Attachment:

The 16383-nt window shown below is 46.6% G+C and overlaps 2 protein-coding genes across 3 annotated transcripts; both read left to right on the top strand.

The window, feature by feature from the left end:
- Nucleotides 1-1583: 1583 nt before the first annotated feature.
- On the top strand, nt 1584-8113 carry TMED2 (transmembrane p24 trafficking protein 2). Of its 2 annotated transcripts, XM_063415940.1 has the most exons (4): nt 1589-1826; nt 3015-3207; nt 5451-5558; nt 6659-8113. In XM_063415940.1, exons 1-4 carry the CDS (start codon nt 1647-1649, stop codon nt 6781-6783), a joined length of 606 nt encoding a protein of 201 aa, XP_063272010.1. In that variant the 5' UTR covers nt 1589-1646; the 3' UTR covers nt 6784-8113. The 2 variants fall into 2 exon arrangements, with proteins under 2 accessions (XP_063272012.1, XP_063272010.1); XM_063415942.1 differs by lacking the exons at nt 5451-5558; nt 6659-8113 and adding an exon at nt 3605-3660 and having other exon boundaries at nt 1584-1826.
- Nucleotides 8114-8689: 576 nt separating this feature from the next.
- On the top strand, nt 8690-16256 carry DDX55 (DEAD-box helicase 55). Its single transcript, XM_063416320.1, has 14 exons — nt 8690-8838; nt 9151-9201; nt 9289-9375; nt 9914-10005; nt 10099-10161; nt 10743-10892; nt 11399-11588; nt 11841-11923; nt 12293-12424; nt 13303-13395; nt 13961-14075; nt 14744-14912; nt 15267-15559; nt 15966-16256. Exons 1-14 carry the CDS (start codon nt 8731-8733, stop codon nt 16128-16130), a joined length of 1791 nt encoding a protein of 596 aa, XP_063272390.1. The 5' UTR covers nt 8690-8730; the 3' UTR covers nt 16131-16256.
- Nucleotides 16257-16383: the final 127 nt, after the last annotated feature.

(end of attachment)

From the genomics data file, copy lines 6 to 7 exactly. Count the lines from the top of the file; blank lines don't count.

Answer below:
- On the top strand, nt 8690-16256 carry DDX55 (DEAD-box helicase 55). Its single transcript, XM_063416320.1, has 14 exons — nt 8690-8838; nt 9151-9201; nt 9289-9375; nt 9914-10005; nt 10099-10161; nt 10743-10892; nt 11399-11588; nt 11841-11923; nt 12293-12424; nt 13303-13395; nt 13961-14075; nt 14744-14912; nt 15267-15559; nt 15966-16256. Exons 1-14 carry the CDS (start codon nt 8731-8733, stop codon nt 16128-16130), a joined length of 1791 nt encoding a protein of 596 aa, XP_063272390.1. The 5' UTR covers nt 8690-8730; the 3' UTR covers nt 16131-16256.
- Nucleotides 16257-16383: the final 127 nt, after the last annotated feature.